While noting that there were no grounds for complacency in the progress made by BT’s broadband provision division in meeting its commitments, UK communications regulator Ofcom has expressed general satisfaction in the progress made by Openreach in terms of the sustainable processes and strategic independence it had made from its parent company.
Ofcom first set out its case in 2016 that Openreach needed to gain greater independence from BT to allow homes and businesses in the UK to access faster and more reliable broadband.
The regulator instigated a programme of reform by BT Group intended to address its concerns and deliver better outcomes for consumers and businesses and in March 2017, BT notified Ofcom of its voluntary commitments to further reform Openreach, making it a distinct company with its own staff, management, purpose and strategy.
Ofcom then set out its view that the new arrangements sufficiently addressed its competition concerns as set out in its Strategic Review of Digital Communications subject to BT and Openreach’s continued commitment to the new arrangement. Ofcom accepted commitments from BT to reform Openreach in July 2017, and in July 2019 issued its first full annual monitoring report covering the period to March 2019.
The latest version of the Delivering a more independent Openreach: Annual monitoring report covers the 12-month period up to the end of March 2020, and shows that despite clear progress by Openreach, and an acceleration in deploying gigabit broadband across the UK, there was no room for complacency, and continued focus and vigilance was needed to ensure progress continued, as was fully embedded and sustainable.
Ofcom noted that BT has increased its full-fibre roll-out ambitions to reach 20 million premises by the mid to late 2020s and Openreach’s FTTP deployment was continuing at scale and pace across the UK enabled by significant BT investment.
Ofcom added that it could see the beneath the surface of Openreach stated ambitions, the company had independently worked up its commercial business case which was scrutinised and challenged by BT Group through established governance processes before the final investment decision was made. Ofcom said that it would continue to monitor how the investment needed to support this ambition is delivered.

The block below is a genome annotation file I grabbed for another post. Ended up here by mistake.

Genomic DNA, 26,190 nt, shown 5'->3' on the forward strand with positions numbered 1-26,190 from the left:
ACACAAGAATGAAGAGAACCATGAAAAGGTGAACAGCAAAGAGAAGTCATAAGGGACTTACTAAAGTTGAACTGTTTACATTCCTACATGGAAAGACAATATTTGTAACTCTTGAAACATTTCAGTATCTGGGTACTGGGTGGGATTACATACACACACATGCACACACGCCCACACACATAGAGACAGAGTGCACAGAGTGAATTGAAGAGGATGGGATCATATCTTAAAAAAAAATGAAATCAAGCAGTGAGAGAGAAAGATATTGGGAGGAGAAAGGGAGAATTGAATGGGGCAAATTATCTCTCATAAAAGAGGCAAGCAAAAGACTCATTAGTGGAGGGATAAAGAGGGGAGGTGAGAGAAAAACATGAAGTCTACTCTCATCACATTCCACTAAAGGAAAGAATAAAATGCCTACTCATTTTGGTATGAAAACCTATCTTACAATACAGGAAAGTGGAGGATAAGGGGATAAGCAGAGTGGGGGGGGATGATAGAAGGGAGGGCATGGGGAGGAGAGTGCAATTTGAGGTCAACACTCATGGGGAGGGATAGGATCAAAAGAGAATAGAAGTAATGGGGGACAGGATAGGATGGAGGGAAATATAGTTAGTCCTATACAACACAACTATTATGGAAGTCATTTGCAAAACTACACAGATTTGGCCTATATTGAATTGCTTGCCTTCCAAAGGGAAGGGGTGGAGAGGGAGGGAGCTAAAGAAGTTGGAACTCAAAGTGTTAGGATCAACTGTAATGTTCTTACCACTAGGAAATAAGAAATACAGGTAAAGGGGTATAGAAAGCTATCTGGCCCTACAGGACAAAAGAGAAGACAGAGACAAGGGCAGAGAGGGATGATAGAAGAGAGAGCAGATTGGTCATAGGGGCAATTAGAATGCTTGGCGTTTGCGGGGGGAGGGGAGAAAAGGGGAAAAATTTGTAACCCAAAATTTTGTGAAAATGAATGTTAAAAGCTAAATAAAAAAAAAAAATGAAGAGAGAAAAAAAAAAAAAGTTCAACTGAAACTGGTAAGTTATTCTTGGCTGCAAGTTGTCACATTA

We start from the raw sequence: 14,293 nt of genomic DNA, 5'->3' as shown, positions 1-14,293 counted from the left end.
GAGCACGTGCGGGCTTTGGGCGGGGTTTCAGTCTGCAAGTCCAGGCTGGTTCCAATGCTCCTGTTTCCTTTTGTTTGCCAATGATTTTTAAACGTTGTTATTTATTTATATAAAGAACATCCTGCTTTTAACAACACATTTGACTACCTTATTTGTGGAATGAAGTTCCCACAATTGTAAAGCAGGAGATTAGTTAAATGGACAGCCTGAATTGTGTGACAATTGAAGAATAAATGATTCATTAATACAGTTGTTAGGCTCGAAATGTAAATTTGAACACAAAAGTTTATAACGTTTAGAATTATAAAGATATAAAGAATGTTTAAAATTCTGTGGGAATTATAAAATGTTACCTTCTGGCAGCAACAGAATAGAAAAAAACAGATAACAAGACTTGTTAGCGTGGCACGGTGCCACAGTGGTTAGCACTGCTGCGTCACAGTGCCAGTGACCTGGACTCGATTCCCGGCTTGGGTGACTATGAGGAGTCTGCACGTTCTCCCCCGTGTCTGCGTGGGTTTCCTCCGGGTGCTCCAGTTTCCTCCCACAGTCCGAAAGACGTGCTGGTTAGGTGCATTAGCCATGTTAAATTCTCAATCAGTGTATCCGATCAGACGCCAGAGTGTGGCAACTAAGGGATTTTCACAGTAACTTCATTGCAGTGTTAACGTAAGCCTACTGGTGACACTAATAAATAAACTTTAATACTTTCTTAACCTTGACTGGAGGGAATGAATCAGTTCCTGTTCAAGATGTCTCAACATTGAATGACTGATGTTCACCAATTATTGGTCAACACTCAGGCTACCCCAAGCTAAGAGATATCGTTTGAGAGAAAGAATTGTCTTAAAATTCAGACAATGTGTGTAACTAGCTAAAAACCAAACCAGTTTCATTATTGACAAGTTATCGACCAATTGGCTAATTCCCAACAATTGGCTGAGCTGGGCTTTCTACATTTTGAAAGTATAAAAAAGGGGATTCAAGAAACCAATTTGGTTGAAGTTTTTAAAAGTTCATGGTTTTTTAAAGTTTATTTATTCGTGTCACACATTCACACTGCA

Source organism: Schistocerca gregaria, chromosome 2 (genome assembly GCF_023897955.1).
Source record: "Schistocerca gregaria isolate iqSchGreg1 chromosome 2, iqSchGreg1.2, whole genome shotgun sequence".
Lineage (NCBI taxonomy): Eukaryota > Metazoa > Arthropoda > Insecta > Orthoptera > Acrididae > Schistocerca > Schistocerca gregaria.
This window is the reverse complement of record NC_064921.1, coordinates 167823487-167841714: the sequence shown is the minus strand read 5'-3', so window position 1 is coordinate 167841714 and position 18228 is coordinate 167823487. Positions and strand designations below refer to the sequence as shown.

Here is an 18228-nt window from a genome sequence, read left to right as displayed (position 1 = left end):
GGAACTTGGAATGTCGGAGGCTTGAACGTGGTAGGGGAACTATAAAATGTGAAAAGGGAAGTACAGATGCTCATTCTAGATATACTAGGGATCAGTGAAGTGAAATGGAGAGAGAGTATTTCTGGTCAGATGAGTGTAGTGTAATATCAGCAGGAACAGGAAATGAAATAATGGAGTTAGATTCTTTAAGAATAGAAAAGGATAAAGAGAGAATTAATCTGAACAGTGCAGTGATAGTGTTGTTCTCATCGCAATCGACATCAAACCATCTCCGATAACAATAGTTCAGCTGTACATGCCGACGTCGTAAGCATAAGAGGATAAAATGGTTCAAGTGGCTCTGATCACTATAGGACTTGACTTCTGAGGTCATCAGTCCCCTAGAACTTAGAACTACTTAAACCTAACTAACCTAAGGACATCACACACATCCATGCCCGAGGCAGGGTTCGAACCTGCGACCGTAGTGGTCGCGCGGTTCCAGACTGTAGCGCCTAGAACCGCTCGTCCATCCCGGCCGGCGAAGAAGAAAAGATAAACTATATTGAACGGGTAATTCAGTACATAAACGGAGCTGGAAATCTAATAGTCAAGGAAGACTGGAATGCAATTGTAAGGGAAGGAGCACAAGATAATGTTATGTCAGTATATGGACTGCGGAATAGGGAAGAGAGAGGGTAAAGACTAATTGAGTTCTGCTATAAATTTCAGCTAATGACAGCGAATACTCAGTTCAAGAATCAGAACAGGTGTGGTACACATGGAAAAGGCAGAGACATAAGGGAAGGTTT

The review of Openreach’s performance also saw Ofcom welcome the action taken by the company during the challenges of the Covid-19 pandemic, and observed that it was working closely and constructively with industry to help homes across the UK stay connected. This, it said, included delivering new, and maintaining existing, telecoms infrastructure.
Ofcom calculated that at the end of March 2020, Openreach had built full-fibre connections out to 2.6 million premises, what it called a notable increase from the 1.2 million noted at the same time in 2019, and was reaching on average 32,000 new premises with full fibre each week.
However, Ofcom also noted that not all stakeholders in the process regarded the separation between BT and Openreach as working as they consider it should and have raised concerns about the potential for undue BT Group influence over Openreach pricing decisions.
Ofcom also noted some concerns around coincidences of timing of Openreach fibre deployment in certain locations where communication providers’ build footprints overlap. While it recognised these concerns, Ofcom said that it had not to date not found anything that would suggest that Openreach is not acting in accordance with the Commitments. Ofcom stressed that these areas would continue to be of particular focus for monitoring in the year ahead.
Commenting on the findings, Mark Shurmer, managing director of regulatory affairs at Openreach said: “We’re encouraged that Ofcom recognise the progress Openreach is making as a business and, in particular, how our amazing engineers have responded to the Coronavirus pandemic.
“Openreach exists to promote choice and competition in the UK’s broadband market, and we’re continuing to focus on building a better, broader and faster network for our customers all over the country. There’s a big job to do, and no room for complacency, so we’ll be working closely with our customers, Ofcom, the wider industry and all of our stakeholders to keep the UK connected.”